On the downside, international call centers, particularly those that serve multiple countries, can field calls in multiple languages. If you use an IVR front-end to have the caller select their language then you by definition don’t need speech rec. These are surmountable problems that have more to do with the operation of speech rec in practice than with the underlying technology.

Application Development Software

Getting a voice processing system to do exactly what you want can be frustrating. That’s why call center managers with computer expertise sometimes create their own systems using a PC, voice processing boards and application development software (also called an application development generator, or app gen.

These software packages make putting together a system easier by protecting you from the lower level computer languages (read: “harder to use”) through graphical user interfaces and object-oriented programming.

Sometimes a voice processing system will come bundled with an application development software component, to help you tweak the system to fit your exact needs.

When should you look into using application development software? If you are frequently going to modify your voice processing application — say for each campaign — then you could easily benefit from software that will let you do this yourself instead of waiting for your vendor.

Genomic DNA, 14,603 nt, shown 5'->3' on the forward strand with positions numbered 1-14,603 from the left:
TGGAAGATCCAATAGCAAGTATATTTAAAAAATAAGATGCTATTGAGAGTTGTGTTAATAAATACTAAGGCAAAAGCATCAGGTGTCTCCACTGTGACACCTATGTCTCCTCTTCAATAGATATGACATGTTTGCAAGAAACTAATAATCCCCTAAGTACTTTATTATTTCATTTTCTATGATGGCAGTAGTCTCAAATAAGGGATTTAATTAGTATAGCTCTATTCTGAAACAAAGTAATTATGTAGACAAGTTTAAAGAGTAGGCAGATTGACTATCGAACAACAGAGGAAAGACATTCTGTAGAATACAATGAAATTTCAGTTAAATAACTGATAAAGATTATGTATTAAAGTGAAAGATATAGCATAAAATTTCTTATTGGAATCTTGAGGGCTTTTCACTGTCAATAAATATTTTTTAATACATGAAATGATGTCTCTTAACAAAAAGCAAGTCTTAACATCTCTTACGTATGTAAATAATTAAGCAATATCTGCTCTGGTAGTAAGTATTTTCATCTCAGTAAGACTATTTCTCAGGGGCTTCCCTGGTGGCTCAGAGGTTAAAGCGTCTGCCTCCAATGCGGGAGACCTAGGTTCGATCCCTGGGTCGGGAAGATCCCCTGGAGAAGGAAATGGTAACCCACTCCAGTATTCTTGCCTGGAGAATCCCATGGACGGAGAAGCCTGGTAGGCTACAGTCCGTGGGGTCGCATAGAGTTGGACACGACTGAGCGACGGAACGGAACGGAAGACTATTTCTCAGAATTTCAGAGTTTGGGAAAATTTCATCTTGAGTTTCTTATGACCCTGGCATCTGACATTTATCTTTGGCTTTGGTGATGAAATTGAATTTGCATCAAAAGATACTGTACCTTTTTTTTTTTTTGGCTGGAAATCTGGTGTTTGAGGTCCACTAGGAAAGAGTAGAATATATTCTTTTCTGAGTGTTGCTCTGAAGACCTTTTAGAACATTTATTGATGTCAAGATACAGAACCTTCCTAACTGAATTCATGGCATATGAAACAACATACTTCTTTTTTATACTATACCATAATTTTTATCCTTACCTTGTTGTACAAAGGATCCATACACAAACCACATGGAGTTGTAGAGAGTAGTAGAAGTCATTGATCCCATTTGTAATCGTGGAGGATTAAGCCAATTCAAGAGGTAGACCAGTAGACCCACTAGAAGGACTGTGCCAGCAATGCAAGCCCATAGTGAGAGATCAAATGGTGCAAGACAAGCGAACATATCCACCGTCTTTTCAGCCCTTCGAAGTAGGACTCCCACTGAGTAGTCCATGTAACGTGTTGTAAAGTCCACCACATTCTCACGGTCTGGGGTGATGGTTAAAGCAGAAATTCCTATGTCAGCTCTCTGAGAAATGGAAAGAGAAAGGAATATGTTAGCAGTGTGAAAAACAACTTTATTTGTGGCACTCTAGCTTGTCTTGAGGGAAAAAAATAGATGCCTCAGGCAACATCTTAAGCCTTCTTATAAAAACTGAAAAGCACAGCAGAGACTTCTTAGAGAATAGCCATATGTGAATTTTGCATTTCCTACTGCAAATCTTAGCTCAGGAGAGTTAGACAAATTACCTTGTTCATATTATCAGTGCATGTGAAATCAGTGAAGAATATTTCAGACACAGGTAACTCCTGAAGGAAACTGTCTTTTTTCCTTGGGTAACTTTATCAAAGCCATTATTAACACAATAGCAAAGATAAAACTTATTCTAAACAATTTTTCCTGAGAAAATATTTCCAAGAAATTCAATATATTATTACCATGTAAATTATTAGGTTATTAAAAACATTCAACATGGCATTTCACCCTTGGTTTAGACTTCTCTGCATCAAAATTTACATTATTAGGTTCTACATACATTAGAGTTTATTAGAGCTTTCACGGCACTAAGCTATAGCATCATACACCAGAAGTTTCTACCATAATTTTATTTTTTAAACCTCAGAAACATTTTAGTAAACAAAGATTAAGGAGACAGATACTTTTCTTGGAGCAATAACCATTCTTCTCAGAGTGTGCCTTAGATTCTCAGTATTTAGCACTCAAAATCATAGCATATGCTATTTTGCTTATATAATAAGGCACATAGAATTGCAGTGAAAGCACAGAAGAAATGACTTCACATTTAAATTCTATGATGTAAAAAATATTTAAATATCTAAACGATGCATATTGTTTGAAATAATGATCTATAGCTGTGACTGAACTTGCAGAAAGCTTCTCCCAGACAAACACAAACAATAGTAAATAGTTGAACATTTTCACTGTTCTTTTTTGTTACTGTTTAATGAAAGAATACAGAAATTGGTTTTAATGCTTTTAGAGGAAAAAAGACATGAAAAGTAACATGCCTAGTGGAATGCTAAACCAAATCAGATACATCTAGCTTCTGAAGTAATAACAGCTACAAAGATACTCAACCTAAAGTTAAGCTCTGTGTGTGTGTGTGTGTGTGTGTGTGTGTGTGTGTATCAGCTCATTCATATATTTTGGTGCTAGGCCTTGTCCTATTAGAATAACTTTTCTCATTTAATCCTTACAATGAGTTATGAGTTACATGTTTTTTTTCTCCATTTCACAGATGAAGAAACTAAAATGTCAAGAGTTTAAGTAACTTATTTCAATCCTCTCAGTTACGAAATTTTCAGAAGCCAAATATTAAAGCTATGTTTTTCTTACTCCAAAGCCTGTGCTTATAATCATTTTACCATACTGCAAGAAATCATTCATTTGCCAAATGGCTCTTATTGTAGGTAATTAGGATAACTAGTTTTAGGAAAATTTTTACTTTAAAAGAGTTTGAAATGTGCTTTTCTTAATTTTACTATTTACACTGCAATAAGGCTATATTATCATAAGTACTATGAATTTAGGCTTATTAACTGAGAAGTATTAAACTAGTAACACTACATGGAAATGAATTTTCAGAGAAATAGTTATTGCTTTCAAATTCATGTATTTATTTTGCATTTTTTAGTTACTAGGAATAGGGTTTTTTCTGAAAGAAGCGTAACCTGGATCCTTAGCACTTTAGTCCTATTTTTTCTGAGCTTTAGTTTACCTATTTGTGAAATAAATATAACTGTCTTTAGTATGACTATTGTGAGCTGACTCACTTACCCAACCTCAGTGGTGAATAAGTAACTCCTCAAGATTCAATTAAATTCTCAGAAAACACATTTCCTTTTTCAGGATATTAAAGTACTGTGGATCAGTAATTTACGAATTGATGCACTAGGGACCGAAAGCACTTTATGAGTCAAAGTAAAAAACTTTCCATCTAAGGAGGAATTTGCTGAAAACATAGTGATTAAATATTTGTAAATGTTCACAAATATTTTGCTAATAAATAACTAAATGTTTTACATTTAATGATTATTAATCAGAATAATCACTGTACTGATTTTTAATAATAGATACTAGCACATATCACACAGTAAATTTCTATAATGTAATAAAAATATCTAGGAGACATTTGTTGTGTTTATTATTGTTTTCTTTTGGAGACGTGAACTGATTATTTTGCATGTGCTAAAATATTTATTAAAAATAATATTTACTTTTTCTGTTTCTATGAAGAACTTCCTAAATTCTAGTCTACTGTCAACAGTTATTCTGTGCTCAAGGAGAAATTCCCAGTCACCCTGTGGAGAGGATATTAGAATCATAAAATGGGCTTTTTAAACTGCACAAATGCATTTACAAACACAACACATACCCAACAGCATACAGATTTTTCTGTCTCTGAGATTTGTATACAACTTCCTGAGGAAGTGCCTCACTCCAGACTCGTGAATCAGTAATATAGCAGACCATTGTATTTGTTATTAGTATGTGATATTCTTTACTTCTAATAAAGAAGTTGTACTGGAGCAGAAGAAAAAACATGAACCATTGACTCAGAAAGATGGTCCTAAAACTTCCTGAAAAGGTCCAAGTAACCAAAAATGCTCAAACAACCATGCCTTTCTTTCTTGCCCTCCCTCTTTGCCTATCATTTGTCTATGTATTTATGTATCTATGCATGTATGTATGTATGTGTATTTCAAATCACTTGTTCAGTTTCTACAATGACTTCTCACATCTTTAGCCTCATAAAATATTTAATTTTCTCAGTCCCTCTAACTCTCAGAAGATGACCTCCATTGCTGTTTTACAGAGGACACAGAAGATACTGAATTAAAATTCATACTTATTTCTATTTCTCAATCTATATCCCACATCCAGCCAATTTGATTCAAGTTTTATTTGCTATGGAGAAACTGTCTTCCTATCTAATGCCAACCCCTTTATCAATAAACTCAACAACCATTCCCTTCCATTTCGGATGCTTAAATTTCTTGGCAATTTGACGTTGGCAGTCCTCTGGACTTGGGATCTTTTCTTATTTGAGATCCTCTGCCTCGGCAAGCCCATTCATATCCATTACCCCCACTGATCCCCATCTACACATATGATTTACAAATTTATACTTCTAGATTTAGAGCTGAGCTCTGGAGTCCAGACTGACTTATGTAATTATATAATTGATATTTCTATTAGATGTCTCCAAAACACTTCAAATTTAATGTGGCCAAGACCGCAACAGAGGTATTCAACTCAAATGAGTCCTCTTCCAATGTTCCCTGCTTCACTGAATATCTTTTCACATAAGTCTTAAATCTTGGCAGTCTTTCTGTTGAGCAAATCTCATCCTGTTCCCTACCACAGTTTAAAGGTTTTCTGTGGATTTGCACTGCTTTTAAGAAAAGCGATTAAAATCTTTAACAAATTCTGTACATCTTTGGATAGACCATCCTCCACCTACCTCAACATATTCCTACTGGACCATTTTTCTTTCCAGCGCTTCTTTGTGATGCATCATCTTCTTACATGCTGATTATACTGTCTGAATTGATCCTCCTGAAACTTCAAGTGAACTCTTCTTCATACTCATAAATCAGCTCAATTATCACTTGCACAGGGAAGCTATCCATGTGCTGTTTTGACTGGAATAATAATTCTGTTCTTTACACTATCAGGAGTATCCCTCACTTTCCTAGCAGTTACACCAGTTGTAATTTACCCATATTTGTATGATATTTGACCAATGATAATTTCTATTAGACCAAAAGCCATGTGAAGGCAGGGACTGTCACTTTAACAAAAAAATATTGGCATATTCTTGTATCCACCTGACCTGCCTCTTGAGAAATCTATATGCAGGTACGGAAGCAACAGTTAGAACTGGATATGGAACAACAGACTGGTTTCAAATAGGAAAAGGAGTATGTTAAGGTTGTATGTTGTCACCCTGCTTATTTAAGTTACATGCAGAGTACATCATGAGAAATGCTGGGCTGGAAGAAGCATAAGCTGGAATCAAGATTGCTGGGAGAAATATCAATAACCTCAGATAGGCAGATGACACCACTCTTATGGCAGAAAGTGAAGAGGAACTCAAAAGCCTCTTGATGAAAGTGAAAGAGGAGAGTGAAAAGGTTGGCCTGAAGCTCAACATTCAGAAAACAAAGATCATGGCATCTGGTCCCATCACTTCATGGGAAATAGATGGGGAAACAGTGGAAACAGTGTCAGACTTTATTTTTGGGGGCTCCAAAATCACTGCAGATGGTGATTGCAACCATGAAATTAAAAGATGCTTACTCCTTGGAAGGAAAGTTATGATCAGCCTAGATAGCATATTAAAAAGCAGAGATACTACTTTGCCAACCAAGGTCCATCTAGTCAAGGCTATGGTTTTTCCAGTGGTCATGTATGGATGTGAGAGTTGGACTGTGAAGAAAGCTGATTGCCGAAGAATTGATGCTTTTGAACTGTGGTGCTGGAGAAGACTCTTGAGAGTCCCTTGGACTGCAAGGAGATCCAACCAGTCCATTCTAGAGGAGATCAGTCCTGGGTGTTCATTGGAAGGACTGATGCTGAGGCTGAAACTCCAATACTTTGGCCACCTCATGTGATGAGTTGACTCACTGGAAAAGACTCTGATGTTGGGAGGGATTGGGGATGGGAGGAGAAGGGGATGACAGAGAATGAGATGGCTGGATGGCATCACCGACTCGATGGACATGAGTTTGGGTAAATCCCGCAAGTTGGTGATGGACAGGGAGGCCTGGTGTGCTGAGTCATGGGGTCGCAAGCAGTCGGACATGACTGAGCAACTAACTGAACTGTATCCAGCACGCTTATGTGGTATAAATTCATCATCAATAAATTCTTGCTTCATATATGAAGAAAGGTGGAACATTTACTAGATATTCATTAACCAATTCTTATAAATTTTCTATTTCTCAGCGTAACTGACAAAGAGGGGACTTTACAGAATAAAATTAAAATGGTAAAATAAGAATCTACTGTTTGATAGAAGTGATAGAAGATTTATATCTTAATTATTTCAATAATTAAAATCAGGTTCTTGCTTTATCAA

But beware: this is not for the faint of heart. Even the most user-friendly app gen can be a beast. Quite frankly, creating the workflow logic of a voice processing application is very different from knowing how to schedule agents, or manipulate service levels. It’s not always going to work out the way you planned it, and it’s always going to take longer than you think.

Most voice processing systems come with preconstructed apps in their toolkits. If it’s at all possible, try to use those. App gens are wonderful tools, but the closer you get to off-the-shelf, the better off you’ll be.

Voice Mail

Now this is where you get into specialized technology. Not all voice mail systems are alike. And they have not (yet) been completely subsumed into larger boxes (though this is happening at a rapid clip).

A voice mail system answers telephone calls to individual phone numbers or phone system extensions, plays a greeting from the mail box owner and records the callers message.

At the mailbox owner’s prompting it plays back messages, forwards them to other extensions, saves them or deletes them.

Voicemail has a different role in the call center than anywhere else. While it can be used in the traditional sense for call center managers or upper management, it’s most often used to give callers an option to leave a voice mail message as opposed to waiting in queue for an agent when integrated with your ACD.